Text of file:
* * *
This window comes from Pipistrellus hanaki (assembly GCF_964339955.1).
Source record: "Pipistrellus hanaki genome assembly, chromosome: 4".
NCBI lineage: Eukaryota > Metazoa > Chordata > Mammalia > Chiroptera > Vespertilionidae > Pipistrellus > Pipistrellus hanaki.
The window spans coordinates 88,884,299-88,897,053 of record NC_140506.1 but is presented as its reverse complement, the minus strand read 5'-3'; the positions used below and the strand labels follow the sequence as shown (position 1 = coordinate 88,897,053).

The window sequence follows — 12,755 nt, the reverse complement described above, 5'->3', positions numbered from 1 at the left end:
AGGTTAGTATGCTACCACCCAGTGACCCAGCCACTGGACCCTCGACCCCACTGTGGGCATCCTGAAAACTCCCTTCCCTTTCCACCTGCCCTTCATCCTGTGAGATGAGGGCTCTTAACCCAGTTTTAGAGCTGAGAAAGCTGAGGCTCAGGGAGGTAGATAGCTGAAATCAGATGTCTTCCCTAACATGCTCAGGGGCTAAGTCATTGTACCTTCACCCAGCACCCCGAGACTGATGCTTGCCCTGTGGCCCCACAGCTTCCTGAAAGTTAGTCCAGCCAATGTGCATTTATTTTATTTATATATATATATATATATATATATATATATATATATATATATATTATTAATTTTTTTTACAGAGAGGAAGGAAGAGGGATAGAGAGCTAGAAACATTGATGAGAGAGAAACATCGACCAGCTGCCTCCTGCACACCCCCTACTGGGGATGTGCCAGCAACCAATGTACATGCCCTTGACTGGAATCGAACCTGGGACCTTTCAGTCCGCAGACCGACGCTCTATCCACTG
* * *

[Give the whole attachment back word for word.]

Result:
This window comes from Pipistrellus hanaki (assembly GCF_964339955.1).
Source record: "Pipistrellus hanaki genome assembly, chromosome: 4".
NCBI lineage: Eukaryota > Metazoa > Chordata > Mammalia > Chiroptera > Vespertilionidae > Pipistrellus > Pipistrellus hanaki.
The window spans coordinates 88,884,299-88,897,053 of record NC_140506.1 but is presented as its reverse complement, the minus strand read 5'-3'; the positions used below and the strand labels follow the sequence as shown (position 1 = coordinate 88,897,053).

The window sequence follows — 12,755 nt, the reverse complement described above, 5'->3', positions numbered from 1 at the left end:
AGGTTAGTATGCTACCACCCAGTGACCCAGCCACTGGACCCTCGACCCCACTGTGGGCATCCTGAAAACTCCCTTCCCTTTCCACCTGCCCTTCATCCTGTGAGATGAGGGCTCTTAACCCAGTTTTAGAGCTGAGAAAGCTGAGGCTCAGGGAGGTAGATAGCTGAAATCAGATGTCTTCCCTAACATGCTCAGGGGCTAAGTCATTGTACCTTCACCCAGCACCCCGAGACTGATGCTTGCCCTGTGGCCCCACAGCTTCCTGAAAGTTAGTCCAGCCAATGTGCATTTATTTTATTTATATATATATATATATATATATATATATATATATATATATATATTATTAATTTTTTTTACAGAGAGGAAGGAAGAGGGATAGAGAGCTAGAAACATTGATGAGAGAGAAACATCGACCAGCTGCCTCCTGCACACCCCCTACTGGGGATGTGCCAGCAACCAATGTACATGCCCTTGACTGGAATCGAACCTGGGACCTTTCAGTCCGCAGACCGACGCTCTATCCACTG